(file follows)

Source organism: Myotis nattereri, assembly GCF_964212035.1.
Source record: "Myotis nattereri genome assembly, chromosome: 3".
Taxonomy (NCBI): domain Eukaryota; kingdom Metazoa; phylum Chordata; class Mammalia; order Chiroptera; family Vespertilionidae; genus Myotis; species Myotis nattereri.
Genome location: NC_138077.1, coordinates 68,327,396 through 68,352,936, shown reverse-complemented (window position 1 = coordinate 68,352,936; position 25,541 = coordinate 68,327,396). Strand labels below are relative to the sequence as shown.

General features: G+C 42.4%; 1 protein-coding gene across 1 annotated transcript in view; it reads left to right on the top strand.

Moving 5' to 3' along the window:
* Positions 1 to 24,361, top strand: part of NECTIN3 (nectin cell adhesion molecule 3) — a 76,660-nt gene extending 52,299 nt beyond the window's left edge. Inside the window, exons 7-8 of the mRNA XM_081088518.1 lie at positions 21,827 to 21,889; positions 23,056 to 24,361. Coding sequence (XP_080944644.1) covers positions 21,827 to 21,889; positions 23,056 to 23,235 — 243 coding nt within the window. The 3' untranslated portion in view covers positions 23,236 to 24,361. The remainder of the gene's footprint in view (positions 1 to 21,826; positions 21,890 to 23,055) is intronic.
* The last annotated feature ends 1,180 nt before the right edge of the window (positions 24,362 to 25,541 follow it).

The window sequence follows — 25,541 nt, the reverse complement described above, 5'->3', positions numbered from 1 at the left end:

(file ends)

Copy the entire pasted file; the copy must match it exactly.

Source organism: Myotis nattereri, assembly GCF_964212035.1.
Source record: "Myotis nattereri genome assembly, chromosome: 3".
Taxonomy (NCBI): domain Eukaryota; kingdom Metazoa; phylum Chordata; class Mammalia; order Chiroptera; family Vespertilionidae; genus Myotis; species Myotis nattereri.
Genome location: NC_138077.1, coordinates 68,327,396 through 68,352,936, shown reverse-complemented (window position 1 = coordinate 68,352,936; position 25,541 = coordinate 68,327,396). Strand labels below are relative to the sequence as shown.

General features: G+C 42.4%; 1 protein-coding gene across 1 annotated transcript in view; it reads left to right on the top strand.

Moving 5' to 3' along the window:
* Positions 1 to 24,361, top strand: part of NECTIN3 (nectin cell adhesion molecule 3) — a 76,660-nt gene extending 52,299 nt beyond the window's left edge. Inside the window, exons 7-8 of the mRNA XM_081088518.1 lie at positions 21,827 to 21,889; positions 23,056 to 24,361. Coding sequence (XP_080944644.1) covers positions 21,827 to 21,889; positions 23,056 to 23,235 — 243 coding nt within the window. The 3' untranslated portion in view covers positions 23,236 to 24,361. The remainder of the gene's footprint in view (positions 1 to 21,826; positions 21,890 to 23,055) is intronic.
* The last annotated feature ends 1,180 nt before the right edge of the window (positions 24,362 to 25,541 follow it).

The window sequence follows — 25,541 nt, the reverse complement described above, 5'->3', positions numbered from 1 at the left end: